Airwaves: November 18, 2011
Early Christmas ... again
In the weird, wild world of corporate radio, we have a winner in the category of Which Station Switches to All Christmas Music First. For the first time ever, it isnt KOST (103.5 FM) ... which, probably will have switched by the time you read this. No, this time its The Wave (94.7 FM) that made the move at 5 PM Sunday, November 12th.
Time was when you could at least wait until Thanksgiving weekend before the music started. Actually, it wasnt that long ago that the music was interspersed into the regular format. And I find it humorous that The Wave was first this year only because Jhani Kaye is the programmer. You can probably guess which station he programmed in the past and thus wanted to beat to the punch this year.
Of course the big question is why? Why go full-time Christmas music in the first place? Wouldnt that just scare away your regular listeners? As it turns out ... no. Christmas music brings in listeners in droves. KOST, in fact, earned a 9.3 share of the audience last year, more than twice its normal rating ... and dominating Los Angeles for a month.
Will the early (earlier) switch by The Wave work the same magic for 94.7? Depends on if old habits can be broken. Music selection could be key, as reader Mary Ritchie pointed out in an email. KOSTs Christmas music selection is horrendous, she said. Its seems they went shopping at a flea market for the oddest, most offbeat holiday music they could find. Its been two years in a row that Ive heard Dean Martin singing Rudolph the Red Nosed Reindeer with a poor German accent in certain places.
Mystery Theater Lives
Do you remember the CBS Radio Mystery Theater that ran on CBS-owned or affiliated and other stations nationwide (local on KNX 1070 AM) from 1974 to 1982? Created by Himan Brown and hosted by E.G. Marshall, it was one of my absolute favorite radio programs growing up.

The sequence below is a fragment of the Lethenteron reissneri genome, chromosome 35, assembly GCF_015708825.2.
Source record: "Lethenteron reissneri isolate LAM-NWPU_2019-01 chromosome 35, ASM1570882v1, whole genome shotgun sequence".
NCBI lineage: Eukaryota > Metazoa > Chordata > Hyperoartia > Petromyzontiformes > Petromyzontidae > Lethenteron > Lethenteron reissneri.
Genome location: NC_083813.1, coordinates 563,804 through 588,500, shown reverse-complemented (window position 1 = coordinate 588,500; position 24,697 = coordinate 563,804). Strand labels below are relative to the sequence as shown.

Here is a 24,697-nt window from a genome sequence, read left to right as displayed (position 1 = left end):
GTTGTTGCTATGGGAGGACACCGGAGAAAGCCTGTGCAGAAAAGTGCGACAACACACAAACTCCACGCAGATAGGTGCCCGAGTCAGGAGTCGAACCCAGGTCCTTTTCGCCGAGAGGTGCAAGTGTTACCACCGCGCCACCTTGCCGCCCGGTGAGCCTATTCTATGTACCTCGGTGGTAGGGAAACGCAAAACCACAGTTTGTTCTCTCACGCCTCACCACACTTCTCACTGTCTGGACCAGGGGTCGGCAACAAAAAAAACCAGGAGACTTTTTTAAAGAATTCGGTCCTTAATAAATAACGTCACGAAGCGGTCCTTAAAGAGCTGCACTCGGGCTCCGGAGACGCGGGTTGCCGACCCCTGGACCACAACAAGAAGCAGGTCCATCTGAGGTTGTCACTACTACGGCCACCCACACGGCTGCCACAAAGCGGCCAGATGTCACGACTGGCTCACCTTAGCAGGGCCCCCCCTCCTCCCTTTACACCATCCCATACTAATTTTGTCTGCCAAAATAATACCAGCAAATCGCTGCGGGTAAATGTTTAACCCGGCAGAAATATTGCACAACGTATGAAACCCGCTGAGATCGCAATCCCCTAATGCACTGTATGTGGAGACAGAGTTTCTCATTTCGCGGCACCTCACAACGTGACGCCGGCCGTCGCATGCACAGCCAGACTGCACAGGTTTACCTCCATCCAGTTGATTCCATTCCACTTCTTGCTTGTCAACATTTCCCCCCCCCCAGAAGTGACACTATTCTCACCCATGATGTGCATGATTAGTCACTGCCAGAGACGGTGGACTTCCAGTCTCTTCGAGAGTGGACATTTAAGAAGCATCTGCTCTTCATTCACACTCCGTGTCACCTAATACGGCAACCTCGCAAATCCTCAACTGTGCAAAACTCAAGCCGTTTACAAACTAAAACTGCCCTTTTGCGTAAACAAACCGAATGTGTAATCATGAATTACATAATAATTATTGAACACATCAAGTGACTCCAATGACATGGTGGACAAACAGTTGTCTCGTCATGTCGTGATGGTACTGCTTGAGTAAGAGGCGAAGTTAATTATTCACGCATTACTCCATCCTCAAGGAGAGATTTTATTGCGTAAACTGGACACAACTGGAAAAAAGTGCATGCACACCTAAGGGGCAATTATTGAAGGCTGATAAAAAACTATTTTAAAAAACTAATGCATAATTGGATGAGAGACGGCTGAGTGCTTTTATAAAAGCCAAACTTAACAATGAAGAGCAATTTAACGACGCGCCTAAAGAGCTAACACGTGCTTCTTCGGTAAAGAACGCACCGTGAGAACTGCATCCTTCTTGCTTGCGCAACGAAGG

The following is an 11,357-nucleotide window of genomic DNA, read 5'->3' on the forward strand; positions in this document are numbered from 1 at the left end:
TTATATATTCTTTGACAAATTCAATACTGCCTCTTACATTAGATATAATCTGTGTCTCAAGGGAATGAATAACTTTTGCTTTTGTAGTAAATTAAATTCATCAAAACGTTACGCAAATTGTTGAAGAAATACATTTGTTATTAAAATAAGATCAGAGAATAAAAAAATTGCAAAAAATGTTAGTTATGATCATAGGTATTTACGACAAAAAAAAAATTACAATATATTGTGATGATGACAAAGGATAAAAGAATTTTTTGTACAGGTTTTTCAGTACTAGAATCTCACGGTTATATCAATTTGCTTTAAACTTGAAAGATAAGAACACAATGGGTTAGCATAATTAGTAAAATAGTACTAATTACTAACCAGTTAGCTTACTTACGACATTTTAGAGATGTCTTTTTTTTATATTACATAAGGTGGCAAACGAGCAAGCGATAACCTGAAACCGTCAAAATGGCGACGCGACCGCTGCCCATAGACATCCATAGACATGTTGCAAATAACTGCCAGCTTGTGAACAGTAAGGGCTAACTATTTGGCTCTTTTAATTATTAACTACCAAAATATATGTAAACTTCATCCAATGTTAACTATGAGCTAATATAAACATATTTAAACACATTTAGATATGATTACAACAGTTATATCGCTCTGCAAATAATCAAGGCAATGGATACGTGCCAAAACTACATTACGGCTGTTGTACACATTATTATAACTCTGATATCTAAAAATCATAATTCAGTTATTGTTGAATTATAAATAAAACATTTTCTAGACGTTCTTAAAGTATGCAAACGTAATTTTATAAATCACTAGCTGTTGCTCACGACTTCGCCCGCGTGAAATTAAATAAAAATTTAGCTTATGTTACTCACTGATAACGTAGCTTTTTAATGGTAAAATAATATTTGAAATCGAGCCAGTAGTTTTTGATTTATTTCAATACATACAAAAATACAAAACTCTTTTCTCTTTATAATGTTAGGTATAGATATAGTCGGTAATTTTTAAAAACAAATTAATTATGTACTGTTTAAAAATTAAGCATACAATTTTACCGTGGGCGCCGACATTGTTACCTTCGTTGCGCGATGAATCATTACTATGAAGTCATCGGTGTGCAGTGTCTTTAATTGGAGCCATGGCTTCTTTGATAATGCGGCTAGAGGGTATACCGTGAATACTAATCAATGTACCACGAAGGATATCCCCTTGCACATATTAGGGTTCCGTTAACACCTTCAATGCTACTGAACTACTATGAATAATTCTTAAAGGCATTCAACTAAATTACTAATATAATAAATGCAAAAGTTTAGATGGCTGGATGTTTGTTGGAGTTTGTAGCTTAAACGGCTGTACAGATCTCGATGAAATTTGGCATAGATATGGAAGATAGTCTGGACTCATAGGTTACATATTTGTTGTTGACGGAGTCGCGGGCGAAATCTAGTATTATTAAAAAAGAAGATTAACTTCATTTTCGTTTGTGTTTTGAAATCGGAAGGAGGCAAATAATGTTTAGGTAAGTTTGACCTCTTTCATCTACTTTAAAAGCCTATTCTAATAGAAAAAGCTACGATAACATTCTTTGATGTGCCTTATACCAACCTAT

I had not thought about it for years but happened to be searching the internet due to a later question in Ritchies email that -- possibly -- referenced the program.
Turns out that you can find them on numerous websites. Two examples include -- if youre willing to part with a whopping $10 to join the Old Time Radio Club -- all 1399 shows at http://www.mysteryshows.com. Or if $10 is too much, try http://www.cbsrmt-shows.com.
Radios history, presented and preserved by the internet.
Sirius to XM?
When satellite subscription radio services Sirius and XM merged a few years ago, a promise was made to continue supplying programming to both -- incompatible -- systems. Of course a single radio that was to be able to receive both systems was promised by both companies before the merger, and that never materialized, so I know what promises are worth.
While no one at Sirius/XM seems to be speaking, it does appear that Sirius/XM is standardizing on one platform, and it does appear to be XM. In fact, last year the company told automakers to only offer XM systems by 2016, and more recently, production of Sirius Plug and Play models was halted.
Standardizing on one platform makes economic sense, but it may be problematic for some. Want Howard Stern? You have to subscribe to XM and the Best of Sirius, adding to your monthly cost. Want to be able to read the entire artist name and song title on your radios display? XM cant show the whole thing due to a 16-character limit on the display, or 10 if you have an older receiver. Sirius radios had no such limitation.
By the way, beginning December 14th and with staggered starts through December 20, Sirius/XM has up to seven holiday music channels available. From traditional, Latin and country Christmas favorites to Radio Hanukkah, they have it. www.SiriusXM.com.
Copyright © 2011 Richard Wagoner and Los Angeles Newspaper Group.
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